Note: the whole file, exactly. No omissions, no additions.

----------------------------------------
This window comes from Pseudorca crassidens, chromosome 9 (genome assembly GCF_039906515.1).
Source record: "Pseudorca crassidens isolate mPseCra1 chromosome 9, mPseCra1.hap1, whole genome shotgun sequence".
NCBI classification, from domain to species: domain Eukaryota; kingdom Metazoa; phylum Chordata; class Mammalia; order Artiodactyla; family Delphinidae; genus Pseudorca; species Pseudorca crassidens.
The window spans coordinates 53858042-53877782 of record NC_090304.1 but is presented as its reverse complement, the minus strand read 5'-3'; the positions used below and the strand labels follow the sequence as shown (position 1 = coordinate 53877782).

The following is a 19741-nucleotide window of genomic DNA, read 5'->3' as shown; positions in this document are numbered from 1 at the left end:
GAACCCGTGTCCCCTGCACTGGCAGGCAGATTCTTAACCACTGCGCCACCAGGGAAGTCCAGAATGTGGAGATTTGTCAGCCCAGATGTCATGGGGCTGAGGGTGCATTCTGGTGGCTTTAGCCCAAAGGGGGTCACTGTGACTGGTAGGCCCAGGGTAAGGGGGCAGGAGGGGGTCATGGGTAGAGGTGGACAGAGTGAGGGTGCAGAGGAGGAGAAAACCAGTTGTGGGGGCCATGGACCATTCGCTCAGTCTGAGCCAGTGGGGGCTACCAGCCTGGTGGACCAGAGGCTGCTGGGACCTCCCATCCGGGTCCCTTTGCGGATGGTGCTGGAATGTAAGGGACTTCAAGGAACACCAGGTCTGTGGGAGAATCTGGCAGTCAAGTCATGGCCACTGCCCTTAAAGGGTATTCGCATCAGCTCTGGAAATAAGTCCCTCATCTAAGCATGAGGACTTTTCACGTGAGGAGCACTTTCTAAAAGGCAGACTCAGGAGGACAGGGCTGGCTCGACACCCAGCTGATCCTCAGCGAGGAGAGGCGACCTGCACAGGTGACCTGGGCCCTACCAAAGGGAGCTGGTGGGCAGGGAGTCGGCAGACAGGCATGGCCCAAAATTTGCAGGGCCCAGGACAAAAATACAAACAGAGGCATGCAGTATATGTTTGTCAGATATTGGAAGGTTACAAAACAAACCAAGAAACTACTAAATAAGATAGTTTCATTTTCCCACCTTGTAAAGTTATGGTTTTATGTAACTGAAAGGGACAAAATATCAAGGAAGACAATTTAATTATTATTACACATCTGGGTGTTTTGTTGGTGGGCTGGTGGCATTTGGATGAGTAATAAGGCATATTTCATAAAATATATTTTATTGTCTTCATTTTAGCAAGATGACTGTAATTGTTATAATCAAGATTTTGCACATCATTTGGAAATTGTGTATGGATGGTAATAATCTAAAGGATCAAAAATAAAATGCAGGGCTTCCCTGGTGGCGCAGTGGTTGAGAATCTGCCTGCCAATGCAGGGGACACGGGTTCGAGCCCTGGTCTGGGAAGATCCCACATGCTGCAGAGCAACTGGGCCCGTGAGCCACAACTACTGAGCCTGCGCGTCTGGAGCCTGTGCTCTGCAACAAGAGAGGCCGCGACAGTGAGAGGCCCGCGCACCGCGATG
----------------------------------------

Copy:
This window comes from Pseudorca crassidens, chromosome 9 (genome assembly GCF_039906515.1).
Source record: "Pseudorca crassidens isolate mPseCra1 chromosome 9, mPseCra1.hap1, whole genome shotgun sequence".
NCBI classification, from domain to species: domain Eukaryota; kingdom Metazoa; phylum Chordata; class Mammalia; order Artiodactyla; family Delphinidae; genus Pseudorca; species Pseudorca crassidens.
The window spans coordinates 53858042-53877782 of record NC_090304.1 but is presented as its reverse complement, the minus strand read 5'-3'; the positions used below and the strand labels follow the sequence as shown (position 1 = coordinate 53877782).

The following is a 19741-nucleotide window of genomic DNA, read 5'->3' as shown; positions in this document are numbered from 1 at the left end:
GAACCCGTGTCCCCTGCACTGGCAGGCAGATTCTTAACCACTGCGCCACCAGGGAAGTCCAGAATGTGGAGATTTGTCAGCCCAGATGTCATGGGGCTGAGGGTGCATTCTGGTGGCTTTAGCCCAAAGGGGGTCACTGTGACTGGTAGGCCCAGGGTAAGGGGGCAGGAGGGGGTCATGGGTAGAGGTGGACAGAGTGAGGGTGCAGAGGAGGAGAAAACCAGTTGTGGGGGCCATGGACCATTCGCTCAGTCTGAGCCAGTGGGGGCTACCAGCCTGGTGGACCAGAGGCTGCTGGGACCTCCCATCCGGGTCCCTTTGCGGATGGTGCTGGAATGTAAGGGACTTCAAGGAACACCAGGTCTGTGGGAGAATCTGGCAGTCAAGTCATGGCCACTGCCCTTAAAGGGTATTCGCATCAGCTCTGGAAATAAGTCCCTCATCTAAGCATGAGGACTTTTCACGTGAGGAGCACTTTCTAAAAGGCAGACTCAGGAGGACAGGGCTGGCTCGACACCCAGCTGATCCTCAGCGAGGAGAGGCGACCTGCACAGGTGACCTGGGCCCTACCAAAGGGAGCTGGTGGGCAGGGAGTCGGCAGACAGGCATGGCCCAAAATTTGCAGGGCCCAGGACAAAAATACAAACAGAGGCATGCAGTATATGTTTGTCAGATATTGGAAGGTTACAAAACAAACCAAGAAACTACTAAATAAGATAGTTTCATTTTCCCACCTTGTAAAGTTATGGTTTTATGTAACTGAAAGGGACAAAATATCAAGGAAGACAATTTAATTATTATTACACATCTGGGTGTTTTGTTGGTGGGCTGGTGGCATTTGGATGAGTAATAAGGCATATTTCATAAAATATATTTTATTGTCTTCATTTTAGCAAGATGACTGTAATTGTTATAATCAAGATTTTGCACATCATTTGGAAATTGTGTATGGATGGTAATAATCTAAAGGATCAAAAATAAAATGCAGGGCTTCCCTGGTGGCGCAGTGGTTGAGAATCTGCCTGCCAATGCAGGGGACACGGGTTCGAGCCCTGGTCTGGGAAGATCCCACATGCTGCAGAGCAACTGGGCCCGTGAGCCACAACTACTGAGCCTGCGCGTCTGGAGCCTGTGCTCTGCAACAAGAGAGGCCGCGACAGTGAGAGGCCCGCGCACCGCGATG